But, he said, the yields are now so great in India for developers—at least 30%, that it makes little sense to go to the US or Australia, where the returns are much lower at about 6-8%.
Worse, he says, not many potential buyers know who these developers are, and landscape is already dominated by well-established players.
Chivukula agrees that Indian builders might be seeing an opportunity to leverage their brand name with Indian buyers overseas. Some Indian builders are doing just that, but in a different manner.
Ansal Properties & Infrastructure Ltd, which was one of the early ones to foray overseas and developed apartment projects in Thailand in the late 1980s and early 1990s, with a local player, is now setting up offices overseas to sell its India projects.
Ansal has since turned its focus entirely on India where real-estate prices in cities and their suburbs have risen by about 30% during the past year. Ansal has recently received proposals from other developers to build projects in West Asia and other areas but “we haven’t taken a call on that yet,” said Anil Kumar, chief executive of Ansal.
Ansal is now setting up an office in Dubai to market its Indian apartment projects to NRIs there, said Kunal Banerji, Ansal’s vice-president, marketing and communications.
The company is also considering plans to open marketing offices in London, New Jersey and Silicon Valley, where many wealthy Indians live.
Pune’s Kulkarni agrees there’s plenty of work to do in India and that’s mostly where he’ll be building. He said he’s simply looking to expand to places where his customers live. About 65% of Kulkarni’s homes are sold to buyers with overseas addresses, many of which are in New Jersey.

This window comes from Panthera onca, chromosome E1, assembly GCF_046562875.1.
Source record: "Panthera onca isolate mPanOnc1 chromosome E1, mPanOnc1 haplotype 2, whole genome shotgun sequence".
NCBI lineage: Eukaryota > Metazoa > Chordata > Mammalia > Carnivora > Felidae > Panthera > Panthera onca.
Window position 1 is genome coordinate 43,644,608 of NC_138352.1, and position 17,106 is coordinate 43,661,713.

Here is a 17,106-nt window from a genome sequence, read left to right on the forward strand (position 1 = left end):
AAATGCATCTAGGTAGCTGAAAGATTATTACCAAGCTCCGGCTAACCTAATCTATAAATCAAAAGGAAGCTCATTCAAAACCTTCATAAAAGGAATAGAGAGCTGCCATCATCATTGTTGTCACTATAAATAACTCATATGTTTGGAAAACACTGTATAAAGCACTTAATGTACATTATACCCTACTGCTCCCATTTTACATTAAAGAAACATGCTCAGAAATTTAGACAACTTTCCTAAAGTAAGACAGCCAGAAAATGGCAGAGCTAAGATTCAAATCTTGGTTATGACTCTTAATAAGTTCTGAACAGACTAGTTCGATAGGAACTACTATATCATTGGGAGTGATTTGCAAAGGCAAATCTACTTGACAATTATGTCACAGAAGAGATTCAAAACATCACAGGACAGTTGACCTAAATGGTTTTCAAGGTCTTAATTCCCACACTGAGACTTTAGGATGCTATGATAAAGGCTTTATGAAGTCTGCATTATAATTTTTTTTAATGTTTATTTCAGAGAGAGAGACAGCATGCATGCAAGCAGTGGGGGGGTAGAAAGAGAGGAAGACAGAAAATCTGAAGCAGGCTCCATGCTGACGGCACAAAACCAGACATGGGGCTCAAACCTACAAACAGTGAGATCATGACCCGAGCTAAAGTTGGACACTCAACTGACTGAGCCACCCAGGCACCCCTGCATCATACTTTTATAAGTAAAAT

Paranjape said he also looks forward to the challenge of working outside of India where his company isn’t known and where he has to learn about a new development and approval process.
Paranjape plans this spring to start building 73 homes in Melbourne where, he said, land is relatively cheap and he can gain some experience in a western market before his next move. Paranjape said he’s also looking at the possibility of building a retirement community in San Jose.
Paranjape said he’s looking at a niche market that the larger US builders would ignore.
“You cannot be only narrowing down in places where you can multiply your money,” Paranjape said. “You have to look forward and look 10 years ahead. It’s strategically relevant to have some money abroad.”
Hiranandani’s managing director Niranjan Hiranandani said he doesn’t expect a mad dash to develop overseas because developers have their hands full keeping up with India’s housing needs.
Hiranandani said his company’s recent West Asian venture provided a good business opportunity and a chance to learn something new.
Dubai is “an international centre, which exposes us to different people, different opportunities and construction technologies,” Hiranandani said. “It’s a different type of clientele and architecture. ”
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First Published: Mon, Mar 19 2007. 12 21 AM IST